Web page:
“The Marxist doctrine is a drug, like arsenic or strychnine, which in small does have a stimulating, in larger doses paralyzing, effect on the creative system”.

I eagerly await the emergence of re-convertants from political correctness. I eagerly await the literature of disillusionment from the political doctrines of equality pushed to extremes. Unfortunately, I do not think there will be one. I propose two reasons. In the intervening years since the 1930s, the decline of educational standards has become so acute that I doubt they would have the discipline and writing capacity to express themselves on anything other than confessional television shows. More important, the political Left was always grounded in Marxism which, however demented, was actually a theory of history, and made some predictions about how the world was to turn out. That they were wrong only showed the extent to which Marxism at least pretended to be scientific.

Currently the political Left is driven by anti-whiteness, which is really the current manifestation of antinomianism. It does not even pretend to be scientific. By antinomianism I mean the hatred and rejection of all existing standards and structures in the liberal West because they represent the workings of bourgeois commercial “white” civilization. My essential point about contemporary Leftism is that, if you made all white people disappear in a puff of smoke and replaced them with Japanese, or any other technically and socially competent group, the Left’s hatred of reality would compel them to reject that outcome just as severely.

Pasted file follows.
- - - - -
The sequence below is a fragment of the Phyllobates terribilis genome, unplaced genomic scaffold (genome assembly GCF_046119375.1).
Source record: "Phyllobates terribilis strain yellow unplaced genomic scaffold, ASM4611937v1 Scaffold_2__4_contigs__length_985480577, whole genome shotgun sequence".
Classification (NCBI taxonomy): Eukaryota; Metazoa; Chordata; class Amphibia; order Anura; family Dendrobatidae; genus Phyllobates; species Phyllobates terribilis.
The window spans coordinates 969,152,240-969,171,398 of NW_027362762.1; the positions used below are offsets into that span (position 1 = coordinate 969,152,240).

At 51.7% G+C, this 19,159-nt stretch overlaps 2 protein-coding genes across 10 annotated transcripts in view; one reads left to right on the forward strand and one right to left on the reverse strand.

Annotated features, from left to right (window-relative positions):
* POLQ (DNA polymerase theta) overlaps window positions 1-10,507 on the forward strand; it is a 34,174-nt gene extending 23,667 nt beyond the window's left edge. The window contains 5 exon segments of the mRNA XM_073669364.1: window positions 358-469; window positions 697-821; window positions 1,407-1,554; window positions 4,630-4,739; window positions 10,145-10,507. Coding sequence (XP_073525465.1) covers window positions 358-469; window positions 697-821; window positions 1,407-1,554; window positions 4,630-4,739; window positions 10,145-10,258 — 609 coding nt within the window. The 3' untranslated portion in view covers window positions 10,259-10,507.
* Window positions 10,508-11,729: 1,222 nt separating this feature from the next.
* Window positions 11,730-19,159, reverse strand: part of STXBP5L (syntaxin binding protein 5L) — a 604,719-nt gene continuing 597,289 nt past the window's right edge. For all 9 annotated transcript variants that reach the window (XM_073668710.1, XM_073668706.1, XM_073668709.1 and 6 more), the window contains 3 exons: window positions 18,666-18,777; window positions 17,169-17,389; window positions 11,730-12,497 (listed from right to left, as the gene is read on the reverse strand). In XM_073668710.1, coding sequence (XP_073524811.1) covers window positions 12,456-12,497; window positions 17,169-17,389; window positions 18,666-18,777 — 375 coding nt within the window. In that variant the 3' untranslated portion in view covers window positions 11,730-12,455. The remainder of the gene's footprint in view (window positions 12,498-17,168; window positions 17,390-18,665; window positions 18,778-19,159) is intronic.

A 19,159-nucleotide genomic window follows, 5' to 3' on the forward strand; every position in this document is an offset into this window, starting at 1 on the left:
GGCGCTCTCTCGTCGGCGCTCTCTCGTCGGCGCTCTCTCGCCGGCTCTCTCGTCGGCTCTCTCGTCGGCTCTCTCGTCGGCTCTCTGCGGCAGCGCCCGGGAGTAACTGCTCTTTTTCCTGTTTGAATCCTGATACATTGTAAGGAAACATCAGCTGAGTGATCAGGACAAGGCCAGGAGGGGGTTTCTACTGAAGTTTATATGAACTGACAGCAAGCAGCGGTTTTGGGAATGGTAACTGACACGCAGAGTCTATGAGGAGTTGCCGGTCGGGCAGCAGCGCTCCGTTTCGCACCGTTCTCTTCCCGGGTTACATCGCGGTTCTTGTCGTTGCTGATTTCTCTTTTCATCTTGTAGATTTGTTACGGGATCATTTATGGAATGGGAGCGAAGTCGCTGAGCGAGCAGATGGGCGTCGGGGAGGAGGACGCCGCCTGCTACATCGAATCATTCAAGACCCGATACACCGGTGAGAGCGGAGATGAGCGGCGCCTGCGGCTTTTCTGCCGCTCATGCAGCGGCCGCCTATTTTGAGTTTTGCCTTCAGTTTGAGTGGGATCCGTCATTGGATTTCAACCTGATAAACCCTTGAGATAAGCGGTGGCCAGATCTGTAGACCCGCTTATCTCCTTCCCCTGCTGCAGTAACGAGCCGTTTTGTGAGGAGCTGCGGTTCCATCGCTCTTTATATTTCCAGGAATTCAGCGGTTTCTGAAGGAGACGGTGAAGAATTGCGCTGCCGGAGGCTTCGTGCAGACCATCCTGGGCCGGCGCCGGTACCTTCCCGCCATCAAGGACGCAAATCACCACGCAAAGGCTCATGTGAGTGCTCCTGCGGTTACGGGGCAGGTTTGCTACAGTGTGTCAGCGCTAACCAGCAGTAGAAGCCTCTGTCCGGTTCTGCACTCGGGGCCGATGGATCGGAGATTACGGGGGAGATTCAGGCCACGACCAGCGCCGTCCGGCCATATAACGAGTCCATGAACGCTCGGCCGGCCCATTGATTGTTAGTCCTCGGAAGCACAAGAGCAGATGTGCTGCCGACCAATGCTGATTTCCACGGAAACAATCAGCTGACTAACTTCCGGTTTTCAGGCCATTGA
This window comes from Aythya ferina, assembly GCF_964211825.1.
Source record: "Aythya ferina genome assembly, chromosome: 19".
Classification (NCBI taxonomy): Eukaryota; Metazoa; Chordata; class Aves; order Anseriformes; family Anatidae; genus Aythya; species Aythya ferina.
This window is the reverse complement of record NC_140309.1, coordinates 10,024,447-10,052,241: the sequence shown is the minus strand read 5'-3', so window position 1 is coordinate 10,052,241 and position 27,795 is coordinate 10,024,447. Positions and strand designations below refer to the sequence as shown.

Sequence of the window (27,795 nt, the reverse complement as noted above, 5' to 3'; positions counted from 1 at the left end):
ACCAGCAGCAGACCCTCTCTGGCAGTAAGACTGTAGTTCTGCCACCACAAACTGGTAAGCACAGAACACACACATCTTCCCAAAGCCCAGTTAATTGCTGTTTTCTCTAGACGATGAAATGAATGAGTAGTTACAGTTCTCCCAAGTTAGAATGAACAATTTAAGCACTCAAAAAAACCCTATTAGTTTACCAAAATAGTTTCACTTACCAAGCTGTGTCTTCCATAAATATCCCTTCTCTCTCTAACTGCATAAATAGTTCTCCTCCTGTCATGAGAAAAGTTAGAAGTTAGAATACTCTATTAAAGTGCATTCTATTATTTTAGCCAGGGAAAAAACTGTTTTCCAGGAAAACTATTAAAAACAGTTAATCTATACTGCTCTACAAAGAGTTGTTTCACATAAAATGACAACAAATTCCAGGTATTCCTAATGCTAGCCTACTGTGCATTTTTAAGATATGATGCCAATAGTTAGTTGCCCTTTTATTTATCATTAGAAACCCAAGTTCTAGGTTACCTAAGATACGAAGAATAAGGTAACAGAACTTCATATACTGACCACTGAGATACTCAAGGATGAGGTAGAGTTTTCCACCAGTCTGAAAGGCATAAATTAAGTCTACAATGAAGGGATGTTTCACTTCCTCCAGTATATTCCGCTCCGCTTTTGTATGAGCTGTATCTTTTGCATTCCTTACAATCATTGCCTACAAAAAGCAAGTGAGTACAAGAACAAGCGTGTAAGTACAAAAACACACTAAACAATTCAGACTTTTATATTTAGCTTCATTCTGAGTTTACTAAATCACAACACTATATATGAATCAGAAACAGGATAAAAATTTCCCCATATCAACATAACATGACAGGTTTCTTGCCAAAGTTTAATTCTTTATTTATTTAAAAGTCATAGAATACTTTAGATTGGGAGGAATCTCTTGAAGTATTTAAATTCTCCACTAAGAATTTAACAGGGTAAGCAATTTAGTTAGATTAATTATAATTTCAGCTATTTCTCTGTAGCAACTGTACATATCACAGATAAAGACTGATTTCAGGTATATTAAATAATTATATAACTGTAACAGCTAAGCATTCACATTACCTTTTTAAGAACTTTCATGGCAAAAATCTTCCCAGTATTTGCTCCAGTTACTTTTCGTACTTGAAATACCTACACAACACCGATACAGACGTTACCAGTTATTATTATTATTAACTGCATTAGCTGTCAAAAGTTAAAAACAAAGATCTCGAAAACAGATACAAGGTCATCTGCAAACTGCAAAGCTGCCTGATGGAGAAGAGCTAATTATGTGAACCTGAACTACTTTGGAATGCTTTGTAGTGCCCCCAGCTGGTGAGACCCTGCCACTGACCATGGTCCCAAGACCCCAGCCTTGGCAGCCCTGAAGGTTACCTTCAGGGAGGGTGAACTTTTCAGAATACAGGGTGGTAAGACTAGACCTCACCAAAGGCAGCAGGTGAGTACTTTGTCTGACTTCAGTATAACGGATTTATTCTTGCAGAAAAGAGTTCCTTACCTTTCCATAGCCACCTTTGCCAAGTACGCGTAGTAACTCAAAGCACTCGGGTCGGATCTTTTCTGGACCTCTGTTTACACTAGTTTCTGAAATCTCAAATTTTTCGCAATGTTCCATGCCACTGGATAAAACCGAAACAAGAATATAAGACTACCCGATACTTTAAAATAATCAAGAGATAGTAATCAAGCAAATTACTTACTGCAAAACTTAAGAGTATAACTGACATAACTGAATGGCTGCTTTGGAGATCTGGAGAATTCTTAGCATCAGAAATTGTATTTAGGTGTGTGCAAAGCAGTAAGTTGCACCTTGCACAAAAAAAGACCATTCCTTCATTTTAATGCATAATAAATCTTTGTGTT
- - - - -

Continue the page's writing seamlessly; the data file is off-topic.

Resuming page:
The Marxists at least had a clue that one structure would be replaced by another. I am not sure the current anti-whiteness brigade have even approached that degree of coherence.